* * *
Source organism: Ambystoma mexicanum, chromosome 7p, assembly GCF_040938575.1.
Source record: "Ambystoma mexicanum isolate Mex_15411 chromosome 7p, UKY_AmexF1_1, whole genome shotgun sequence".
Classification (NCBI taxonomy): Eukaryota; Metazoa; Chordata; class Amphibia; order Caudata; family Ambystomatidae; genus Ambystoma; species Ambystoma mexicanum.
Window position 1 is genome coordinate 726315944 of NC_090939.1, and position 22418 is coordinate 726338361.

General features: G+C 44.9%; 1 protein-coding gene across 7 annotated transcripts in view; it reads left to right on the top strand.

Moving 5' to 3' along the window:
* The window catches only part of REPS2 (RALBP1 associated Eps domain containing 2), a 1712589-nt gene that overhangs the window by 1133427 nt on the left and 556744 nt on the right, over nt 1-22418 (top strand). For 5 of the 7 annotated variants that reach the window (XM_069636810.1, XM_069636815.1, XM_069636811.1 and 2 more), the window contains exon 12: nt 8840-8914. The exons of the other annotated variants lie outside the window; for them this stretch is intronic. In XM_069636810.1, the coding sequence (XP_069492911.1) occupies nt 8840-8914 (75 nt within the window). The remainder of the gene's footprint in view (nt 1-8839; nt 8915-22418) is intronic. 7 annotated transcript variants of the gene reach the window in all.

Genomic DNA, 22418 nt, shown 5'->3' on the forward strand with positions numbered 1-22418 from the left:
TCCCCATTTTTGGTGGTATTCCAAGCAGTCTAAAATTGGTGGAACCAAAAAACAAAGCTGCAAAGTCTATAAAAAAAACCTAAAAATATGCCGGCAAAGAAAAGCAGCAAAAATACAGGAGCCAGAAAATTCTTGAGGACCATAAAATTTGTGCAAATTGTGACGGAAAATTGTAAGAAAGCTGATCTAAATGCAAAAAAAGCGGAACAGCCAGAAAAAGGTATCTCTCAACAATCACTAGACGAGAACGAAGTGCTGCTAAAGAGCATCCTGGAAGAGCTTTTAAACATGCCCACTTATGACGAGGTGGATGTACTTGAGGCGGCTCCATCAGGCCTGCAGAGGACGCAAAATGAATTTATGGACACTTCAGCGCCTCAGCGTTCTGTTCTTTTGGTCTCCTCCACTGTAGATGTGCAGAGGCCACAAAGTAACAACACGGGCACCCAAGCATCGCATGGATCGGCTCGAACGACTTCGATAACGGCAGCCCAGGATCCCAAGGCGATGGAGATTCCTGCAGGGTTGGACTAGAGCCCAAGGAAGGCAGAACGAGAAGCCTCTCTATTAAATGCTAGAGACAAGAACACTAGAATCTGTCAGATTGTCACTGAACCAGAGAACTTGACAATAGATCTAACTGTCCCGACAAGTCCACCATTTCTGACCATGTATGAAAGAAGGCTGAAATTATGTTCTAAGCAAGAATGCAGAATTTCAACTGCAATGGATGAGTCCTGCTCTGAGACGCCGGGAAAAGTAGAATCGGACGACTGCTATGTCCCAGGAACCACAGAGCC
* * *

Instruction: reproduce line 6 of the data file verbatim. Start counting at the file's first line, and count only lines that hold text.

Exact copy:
Moving 5' to 3' along the window: